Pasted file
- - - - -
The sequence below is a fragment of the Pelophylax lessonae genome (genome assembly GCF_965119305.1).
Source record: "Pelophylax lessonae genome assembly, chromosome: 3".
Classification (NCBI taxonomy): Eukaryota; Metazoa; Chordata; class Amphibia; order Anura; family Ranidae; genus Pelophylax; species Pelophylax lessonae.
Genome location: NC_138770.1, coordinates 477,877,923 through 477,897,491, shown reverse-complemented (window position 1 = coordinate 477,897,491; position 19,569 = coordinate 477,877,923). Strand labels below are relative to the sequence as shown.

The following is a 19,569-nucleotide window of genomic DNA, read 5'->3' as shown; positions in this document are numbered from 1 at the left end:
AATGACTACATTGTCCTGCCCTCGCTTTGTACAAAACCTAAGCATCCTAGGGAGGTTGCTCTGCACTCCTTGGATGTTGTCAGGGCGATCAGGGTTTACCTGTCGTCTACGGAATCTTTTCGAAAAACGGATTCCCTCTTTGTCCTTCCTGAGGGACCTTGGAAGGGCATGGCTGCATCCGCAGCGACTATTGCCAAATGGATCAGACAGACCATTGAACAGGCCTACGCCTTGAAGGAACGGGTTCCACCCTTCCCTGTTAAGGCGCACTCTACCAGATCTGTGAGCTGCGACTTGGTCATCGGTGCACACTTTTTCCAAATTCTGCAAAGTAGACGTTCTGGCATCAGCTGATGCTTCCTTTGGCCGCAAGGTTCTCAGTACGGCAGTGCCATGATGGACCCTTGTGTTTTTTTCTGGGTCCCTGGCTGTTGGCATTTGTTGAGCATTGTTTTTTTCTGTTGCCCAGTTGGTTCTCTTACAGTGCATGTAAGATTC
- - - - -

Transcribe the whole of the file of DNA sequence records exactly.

The sequence below is a fragment of the Pelophylax lessonae genome (genome assembly GCF_965119305.1).
Source record: "Pelophylax lessonae genome assembly, chromosome: 3".
Classification (NCBI taxonomy): Eukaryota; Metazoa; Chordata; class Amphibia; order Anura; family Ranidae; genus Pelophylax; species Pelophylax lessonae.
Genome location: NC_138770.1, coordinates 477,877,923 through 477,897,491, shown reverse-complemented (window position 1 = coordinate 477,897,491; position 19,569 = coordinate 477,877,923). Strand labels below are relative to the sequence as shown.

The following is a 19,569-nucleotide window of genomic DNA, read 5'->3' as shown; positions in this document are numbered from 1 at the left end:
AATGACTACATTGTCCTGCCCTCGCTTTGTACAAAACCTAAGCATCCTAGGGAGGTTGCTCTGCACTCCTTGGATGTTGTCAGGGCGATCAGGGTTTACCTGTCGTCTACGGAATCTTTTCGAAAAACGGATTCCCTCTTTGTCCTTCCTGAGGGACCTTGGAAGGGCATGGCTGCATCCGCAGCGACTATTGCCAAATGGATCAGACAGACCATTGAACAGGCCTACGCCTTGAAGGAACGGGTTCCACCCTTCCCTGTTAAGGCGCACTCTACCAGATCTGTGAGCTGCGACTTGGTCATCGGTGCACACTTTTTCCAAATTCTGCAAAGTAGACGTTCTGGCATCAGCTGATGCTTCCTTTGGCCGCAAGGTTCTCAGTACGGCAGTGCCATGATGGACCCTTGTGTTTTTTTCTGGGTCCCTGGCTGTTGGCATTTGTTGAGCATTGTTTTTTTCTGTTGCCCAGTTGGTTCTCTTACAGTGCATGTAAGATTC